Modifying one’s diet to include more cheese and red wine could boost cognitive health, subsequently reducing the risk of dementia, new research in the Journal of Alzheimer’s Disease shows.
Researchers at Iowa State University suggested this conclusion after analyzing data gathered from over 1,700 adults in mid to late-adulthood as part of the UK Biobank.
The participants were asked questions about their diet, including food and alcohol consumption. Foods and drinks, like fruit, vegetables, meats, and alcoholic beverages, were taken into consideration when completing the questionnaire.
The study uncovered that cheese was the most protective food against cognitive problems, particularly among individuals in late-adulthood, where deficits are rampant. Light alcohol consumption, such as red wine, was also considered to be useful in boosting cognitive function.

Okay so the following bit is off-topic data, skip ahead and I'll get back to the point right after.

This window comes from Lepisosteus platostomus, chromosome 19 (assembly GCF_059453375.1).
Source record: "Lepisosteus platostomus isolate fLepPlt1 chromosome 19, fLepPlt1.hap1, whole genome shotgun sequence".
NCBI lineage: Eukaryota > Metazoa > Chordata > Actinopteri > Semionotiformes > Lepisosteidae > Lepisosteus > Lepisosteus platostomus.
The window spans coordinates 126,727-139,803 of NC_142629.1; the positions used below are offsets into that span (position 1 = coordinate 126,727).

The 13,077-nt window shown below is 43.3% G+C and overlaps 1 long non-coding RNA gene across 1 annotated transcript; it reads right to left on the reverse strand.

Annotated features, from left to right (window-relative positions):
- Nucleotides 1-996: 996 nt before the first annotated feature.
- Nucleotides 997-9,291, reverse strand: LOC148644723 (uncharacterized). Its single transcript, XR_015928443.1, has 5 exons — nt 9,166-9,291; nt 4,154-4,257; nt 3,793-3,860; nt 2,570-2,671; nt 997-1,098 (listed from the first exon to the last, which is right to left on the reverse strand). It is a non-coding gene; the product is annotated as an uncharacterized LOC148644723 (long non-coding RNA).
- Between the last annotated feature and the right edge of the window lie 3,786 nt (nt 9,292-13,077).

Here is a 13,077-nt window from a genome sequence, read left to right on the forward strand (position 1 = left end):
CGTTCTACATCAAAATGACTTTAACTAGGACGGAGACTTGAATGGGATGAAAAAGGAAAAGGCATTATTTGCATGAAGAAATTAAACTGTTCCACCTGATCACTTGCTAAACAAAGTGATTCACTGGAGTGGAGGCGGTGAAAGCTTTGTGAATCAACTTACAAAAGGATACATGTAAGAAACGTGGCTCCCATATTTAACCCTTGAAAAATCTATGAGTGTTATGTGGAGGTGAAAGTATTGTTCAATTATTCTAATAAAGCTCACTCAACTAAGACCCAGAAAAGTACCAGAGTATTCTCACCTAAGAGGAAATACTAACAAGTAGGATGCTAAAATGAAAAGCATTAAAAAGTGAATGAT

Also highlighted in their findings, researchers concluded that lamb, as opposed to other conventional red meats, was beneficial in improving long-term cognition.
As the results convey, modifying nutritional plans may very well reduce the risk of cognitive decline and should warrant further research.
The study was authored by Brandon Klinedinst, Scott Le, Brittany Larsen, Colleen Pappas, Nathan Hoth, Amy Pollpeter, Qian Wang, Yueying Wang, Shan Yu, Li Wang, Karin Allenspach, Jonathan Mochel, David Bannett, and Auriel Willette.